· Most of the evidence concerning the role of IP in trade and investment relates to those developing countries which are more technologically advanced. For other developing countries, we conclude that any beneficial trade and investment effects are unlikely to outweigh the costs at least in the short and medium term.
In a sense, the crucial issue in respect of IP is not whether it promotes trade or foreign investment, but how it helps or hinders developing countries to gain access to technologies that are required for their development. If a supplier of foreign technology licenses production to a domestic firm, rather than itself establishing manufacturing locally, less foreign investment will have been attracted. However, the overall result may be more beneficial to the domestic economy because of the indirect contribution to domestic technological capabilities. If high technology imports increase as a result of strengthening IP regimes, a transfer of technology may be achieved (for example, as embodied in capital goods), but there is no guarantee that the domestic economy will be capable of absorbing that technology as a basis for further innovation. Therefore the transfer of technology may not be sustainable. Rather, as we have seen, some countries may use weak IP regimes as a means of gaining access to foreign technologies and developing them using reverse engineering, thereby enhancing indigenous technological capacity. The implementation of TRIPS now restricts the ability of developing countries to follow this path.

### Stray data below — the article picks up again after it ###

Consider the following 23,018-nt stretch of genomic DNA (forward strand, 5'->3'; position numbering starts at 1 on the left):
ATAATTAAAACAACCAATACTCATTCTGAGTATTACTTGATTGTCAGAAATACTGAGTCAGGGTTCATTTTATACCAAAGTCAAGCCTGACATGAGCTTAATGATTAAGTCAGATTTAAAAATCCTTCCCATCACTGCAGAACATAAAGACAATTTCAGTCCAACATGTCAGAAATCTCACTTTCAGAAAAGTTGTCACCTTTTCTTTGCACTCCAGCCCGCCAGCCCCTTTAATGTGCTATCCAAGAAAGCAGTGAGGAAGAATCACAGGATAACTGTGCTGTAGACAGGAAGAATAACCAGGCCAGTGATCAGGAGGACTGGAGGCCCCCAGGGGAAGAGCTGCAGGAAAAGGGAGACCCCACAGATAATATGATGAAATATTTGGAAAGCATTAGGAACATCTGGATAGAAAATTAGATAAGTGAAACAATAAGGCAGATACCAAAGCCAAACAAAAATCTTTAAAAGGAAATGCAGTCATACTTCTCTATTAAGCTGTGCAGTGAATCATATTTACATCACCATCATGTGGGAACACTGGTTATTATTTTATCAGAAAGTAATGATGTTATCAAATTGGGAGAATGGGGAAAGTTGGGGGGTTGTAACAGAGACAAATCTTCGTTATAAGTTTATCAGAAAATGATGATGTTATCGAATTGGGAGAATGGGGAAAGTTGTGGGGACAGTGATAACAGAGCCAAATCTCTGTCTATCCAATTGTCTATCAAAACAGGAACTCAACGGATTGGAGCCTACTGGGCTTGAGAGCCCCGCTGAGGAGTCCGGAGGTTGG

But the determinants of effective technology transfer are many and various. The ability of countries to absorb knowledge from elsewhere and then make use and adapt it for their own purposes is also of crucial importance. This is a characteristic that depends on the development of local capacity through education, through R&D, and the development of appropriate institutions without which even technology transfer on the most advantageous terms is unlikely to succeed. The effective transfer of technology also often requires the transfer of “tacit” knowledge, which cannot be easily codified (for example, as in patent disclosures or instruction manuals). This is why even the best-designed programmes to foster national capacity for research which are funded by donors have not always been successful. Since many technologies of interest to developing countries are produced by organisations from developed countries, the acquisition of technology requires the ability to negotiate effectively based on an understanding of the particular area of technology. This process requires a determined approach on the part of the recipient of technology to acquire the necessary human capital and the appropriate institutions. Countries such as Korea started at a low level of technological expertise forty years ago, comparable to many low income countries today, but have now become innovators in their own right.